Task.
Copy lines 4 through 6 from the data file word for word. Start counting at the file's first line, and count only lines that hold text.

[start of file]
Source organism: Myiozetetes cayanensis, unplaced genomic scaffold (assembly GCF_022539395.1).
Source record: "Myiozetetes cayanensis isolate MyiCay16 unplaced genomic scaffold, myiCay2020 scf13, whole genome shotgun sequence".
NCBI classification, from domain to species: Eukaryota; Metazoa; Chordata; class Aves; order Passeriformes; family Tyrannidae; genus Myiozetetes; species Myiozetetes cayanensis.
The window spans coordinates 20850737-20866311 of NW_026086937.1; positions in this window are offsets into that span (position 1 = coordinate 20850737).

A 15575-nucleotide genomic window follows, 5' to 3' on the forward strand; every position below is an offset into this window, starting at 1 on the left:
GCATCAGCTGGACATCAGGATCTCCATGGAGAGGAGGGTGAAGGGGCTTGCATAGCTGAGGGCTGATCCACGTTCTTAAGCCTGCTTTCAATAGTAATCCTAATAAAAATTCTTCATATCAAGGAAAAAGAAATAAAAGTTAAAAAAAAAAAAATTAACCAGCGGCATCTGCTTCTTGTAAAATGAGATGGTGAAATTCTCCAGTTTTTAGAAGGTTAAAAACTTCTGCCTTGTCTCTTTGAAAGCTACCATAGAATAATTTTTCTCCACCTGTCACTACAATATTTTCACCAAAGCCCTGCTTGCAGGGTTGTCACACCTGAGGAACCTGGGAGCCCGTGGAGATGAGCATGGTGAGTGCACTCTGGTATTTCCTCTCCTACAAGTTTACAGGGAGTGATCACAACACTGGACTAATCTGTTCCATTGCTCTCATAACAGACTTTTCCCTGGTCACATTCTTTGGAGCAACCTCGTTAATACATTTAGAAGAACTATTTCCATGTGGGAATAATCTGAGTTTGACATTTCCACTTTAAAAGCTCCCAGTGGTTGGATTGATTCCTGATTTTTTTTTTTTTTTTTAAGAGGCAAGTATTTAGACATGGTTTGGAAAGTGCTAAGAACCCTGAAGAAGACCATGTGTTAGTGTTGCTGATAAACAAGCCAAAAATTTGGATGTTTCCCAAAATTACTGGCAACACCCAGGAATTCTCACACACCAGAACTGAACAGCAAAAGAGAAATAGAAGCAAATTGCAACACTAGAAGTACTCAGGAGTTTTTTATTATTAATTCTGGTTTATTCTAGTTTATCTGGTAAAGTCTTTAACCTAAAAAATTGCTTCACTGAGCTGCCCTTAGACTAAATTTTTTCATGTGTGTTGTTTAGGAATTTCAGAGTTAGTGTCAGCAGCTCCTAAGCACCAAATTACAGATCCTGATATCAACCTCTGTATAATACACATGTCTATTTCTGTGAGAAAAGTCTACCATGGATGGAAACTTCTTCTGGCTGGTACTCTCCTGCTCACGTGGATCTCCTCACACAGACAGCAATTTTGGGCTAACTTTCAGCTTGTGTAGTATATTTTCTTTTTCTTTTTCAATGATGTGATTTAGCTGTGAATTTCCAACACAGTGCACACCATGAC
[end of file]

The window spans coordinates 20850737-20866311 of NW_026086937.1; positions in this window are offsets into that span (position 1 = coordinate 20850737).

A 15575-nucleotide genomic window follows, 5' to 3' on the forward strand; every position below is an offset into this window, starting at 1 on the left:
GCATCAGCTGGACATCAGGATCTCCATGGAGAGGAGGGTGAAGGGGCTTGCATAGCTGAGGGCTGATCCACGTTCTTAAGCCTGCTTTCAATAGTAATCCTAATAAAAATTCTTCATATCAAGGAAAAAGAAATAAAAGTTAAAAAAAAAAAAATTAACCAGCGGCATCTGCTTCTTGTAAAATGAGATGGTGAAATTCTCCAGTTTTTAGAAGGTTAAAAACTTCTGCCTTGTCTCTTTGAAAGCTACCATAGAATAATTTTTCTCCACCTGTCACTACAATATTTTCACCAAAGCCCTGCTTGCAGGGTTGTCACACCTGAGGAACCTGGGAGCCCGTGGAGATGAGCATGGTGAGTGCACTCTGGTATTTCCTCTCCTACAAGTTTACAGGGAGTGATCACAACACTGGACTAATCTGTTCCATTGCTCTCATAACAGACTTTTCCCTGGTCACATTCTTTGGAGCAACCTCGTTAATACATTTAGAAGAACTATTTCCATGTGGGAATAATCTGAGTTTGACATTTCCACTTTAAAAGCTCCCAGTGGTTGGATTGATTCCTGATTTTTTTTTTTTTTTTTAAGAGGCAAGTATTTAGACATGGTTTGGAAAGTGCTAAGAACCCTGAAGAAGACCATGTGTTAGTGTTGCTGATAAACAAGCCAAAAATTTGGATGTTTCCCAAAATTACTGGCAACACCCAGGAATTCTCACACACCAGAACTGAACAGCAAAAGAGAAATAGAAGCAAATTGCAACACTAGAAGTACTCAGGAGTTTTTTATTATTAATTCTGGTTTATTCTAGTTTATCTGGTAAAGTCTTTAACCTAAAAAATTGCTTCACTGAGCTGCCCTTAGACTAAATTTTTTCATGTGTGTTGTTTAGGAATTTCAGAGTTAGTGTCAGCAGCTCCTAAGCACCAAATTACAGATCCTGATATCAACCTCTGTATAATACACATGTCTATTTCTGTGAGAAAAGTCTACCATGGATGGAAACTTCTTCTGGCTGGTACTCTCCTGCTCACGTGGATCTCCTCACACAGACAGCAATTTTGGGCTAACTTTCAGCTTGTGTAGTATATTTTCTTTTTCTTTTTCAATGATGTGATTTAGCTGTGAATTTCCAACACAGTGCACACCATGAC